There are three components to education: curriculum, instruction, and assessment. What you see in the inspiring news stories and on your social media feeds is evidence of expert teachers excelling at adapting curriculum and instruction in the digital realm. Let it be known that we’ve always been experts at adapting these two components in the physical realm as well. What I see in the more heated, divisive stories is a society coming to terms with the ways in which we’ve been told to assess what students get out of our curriculum and instruction. Assessment has traditionally been all consumed by the Carnegie Unit – a metric of averages that may or may not take into account a whole variety of factors that are or are not in a learner’s control, such as attendance, “timely” completion of work, “focus” during a particular time of day, understanding a particular concept in exactly the same way a state agency wants you to, and recall to name a few. Many great educators have tried to manipulate the Carnegie Unit to be less nebulous and more understanding of individuals’ life circumstances, but that act in and of itself should be an indication that the system is inequitably leaving a student’s fate up to the choices of those who are daring enough to be better.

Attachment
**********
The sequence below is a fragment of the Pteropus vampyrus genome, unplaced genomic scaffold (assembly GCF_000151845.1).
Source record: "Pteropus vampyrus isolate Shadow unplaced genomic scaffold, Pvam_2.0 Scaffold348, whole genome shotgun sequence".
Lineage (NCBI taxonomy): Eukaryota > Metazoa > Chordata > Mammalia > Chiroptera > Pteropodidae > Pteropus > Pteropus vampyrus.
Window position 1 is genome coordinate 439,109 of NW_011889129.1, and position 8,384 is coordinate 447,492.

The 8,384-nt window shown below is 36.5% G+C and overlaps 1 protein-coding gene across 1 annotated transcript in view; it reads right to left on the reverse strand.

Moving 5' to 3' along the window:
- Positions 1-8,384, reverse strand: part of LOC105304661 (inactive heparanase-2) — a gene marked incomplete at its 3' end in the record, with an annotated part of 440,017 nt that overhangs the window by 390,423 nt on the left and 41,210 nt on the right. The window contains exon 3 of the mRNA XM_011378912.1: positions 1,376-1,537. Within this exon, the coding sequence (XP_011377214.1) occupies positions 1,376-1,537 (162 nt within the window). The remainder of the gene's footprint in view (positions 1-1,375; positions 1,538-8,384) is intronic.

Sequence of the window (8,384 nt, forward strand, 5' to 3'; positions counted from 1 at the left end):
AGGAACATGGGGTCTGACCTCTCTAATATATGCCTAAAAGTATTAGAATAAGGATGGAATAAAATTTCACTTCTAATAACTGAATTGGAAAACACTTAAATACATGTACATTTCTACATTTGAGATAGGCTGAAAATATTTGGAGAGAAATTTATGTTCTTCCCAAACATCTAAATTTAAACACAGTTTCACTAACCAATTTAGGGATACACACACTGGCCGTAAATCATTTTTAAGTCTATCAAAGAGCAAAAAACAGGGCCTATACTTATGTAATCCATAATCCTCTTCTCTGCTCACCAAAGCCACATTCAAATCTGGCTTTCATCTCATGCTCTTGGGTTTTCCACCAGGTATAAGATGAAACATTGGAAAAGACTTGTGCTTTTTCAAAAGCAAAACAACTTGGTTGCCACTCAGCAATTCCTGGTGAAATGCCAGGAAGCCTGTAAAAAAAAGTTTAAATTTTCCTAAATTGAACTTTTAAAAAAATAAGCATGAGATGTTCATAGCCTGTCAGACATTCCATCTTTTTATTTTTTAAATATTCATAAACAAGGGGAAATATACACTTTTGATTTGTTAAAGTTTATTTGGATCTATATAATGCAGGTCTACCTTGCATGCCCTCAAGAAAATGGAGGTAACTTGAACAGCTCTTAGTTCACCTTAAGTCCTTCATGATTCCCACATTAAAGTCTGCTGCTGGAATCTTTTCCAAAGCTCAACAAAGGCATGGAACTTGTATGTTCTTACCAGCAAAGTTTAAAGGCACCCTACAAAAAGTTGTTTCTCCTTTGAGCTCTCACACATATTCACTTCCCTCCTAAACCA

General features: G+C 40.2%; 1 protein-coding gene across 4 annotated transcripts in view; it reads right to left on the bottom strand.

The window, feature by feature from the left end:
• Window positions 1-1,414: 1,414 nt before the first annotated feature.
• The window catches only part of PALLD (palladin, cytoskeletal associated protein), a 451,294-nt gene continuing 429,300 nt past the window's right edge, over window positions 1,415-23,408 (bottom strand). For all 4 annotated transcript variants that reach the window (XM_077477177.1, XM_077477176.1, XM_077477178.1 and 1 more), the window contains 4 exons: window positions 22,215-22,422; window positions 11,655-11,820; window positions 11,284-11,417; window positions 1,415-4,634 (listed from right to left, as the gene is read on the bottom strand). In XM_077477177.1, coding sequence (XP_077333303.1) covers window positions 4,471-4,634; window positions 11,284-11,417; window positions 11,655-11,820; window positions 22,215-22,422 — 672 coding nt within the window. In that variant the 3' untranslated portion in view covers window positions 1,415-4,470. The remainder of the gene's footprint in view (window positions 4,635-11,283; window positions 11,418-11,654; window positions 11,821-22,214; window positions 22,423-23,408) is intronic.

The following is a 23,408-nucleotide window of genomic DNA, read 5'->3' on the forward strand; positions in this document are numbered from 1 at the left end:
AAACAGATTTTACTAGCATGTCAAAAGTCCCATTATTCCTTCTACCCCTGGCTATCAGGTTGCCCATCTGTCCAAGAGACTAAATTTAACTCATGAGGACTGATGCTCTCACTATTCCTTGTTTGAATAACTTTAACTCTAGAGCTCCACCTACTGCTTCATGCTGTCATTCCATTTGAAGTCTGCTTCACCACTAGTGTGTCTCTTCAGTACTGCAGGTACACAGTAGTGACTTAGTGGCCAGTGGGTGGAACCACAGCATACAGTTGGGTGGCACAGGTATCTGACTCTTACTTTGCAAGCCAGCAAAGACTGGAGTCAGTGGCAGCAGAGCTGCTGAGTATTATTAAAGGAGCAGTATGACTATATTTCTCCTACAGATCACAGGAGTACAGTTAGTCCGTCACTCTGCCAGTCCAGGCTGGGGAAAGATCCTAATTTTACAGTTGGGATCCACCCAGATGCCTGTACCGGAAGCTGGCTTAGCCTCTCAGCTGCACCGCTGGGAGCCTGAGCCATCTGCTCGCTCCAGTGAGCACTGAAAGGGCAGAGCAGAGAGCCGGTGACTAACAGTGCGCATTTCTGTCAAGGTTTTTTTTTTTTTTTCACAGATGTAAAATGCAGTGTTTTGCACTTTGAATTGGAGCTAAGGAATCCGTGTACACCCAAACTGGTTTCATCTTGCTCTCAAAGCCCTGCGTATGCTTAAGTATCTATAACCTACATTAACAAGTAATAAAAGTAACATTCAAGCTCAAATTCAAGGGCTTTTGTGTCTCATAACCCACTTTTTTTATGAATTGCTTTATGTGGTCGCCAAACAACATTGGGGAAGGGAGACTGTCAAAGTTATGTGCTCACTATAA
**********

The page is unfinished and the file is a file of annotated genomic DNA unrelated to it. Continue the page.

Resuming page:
I am hearing stories from across the country of how the pandemic is forcing us to come to terms with the Carnegie Unit in the most absurd ways. Educators are distraught over how they can possibly fit the realities of our global situation into such an ill-defined average of expectations – expectations that were feigned to be met in “normal” times and certainly cannot be met in the time of social distancing, lost jobs, and an economy at a complete standstill. How can a single number on a report card for an Algebra 1 class possibly explain what is happening right now in a student’s life?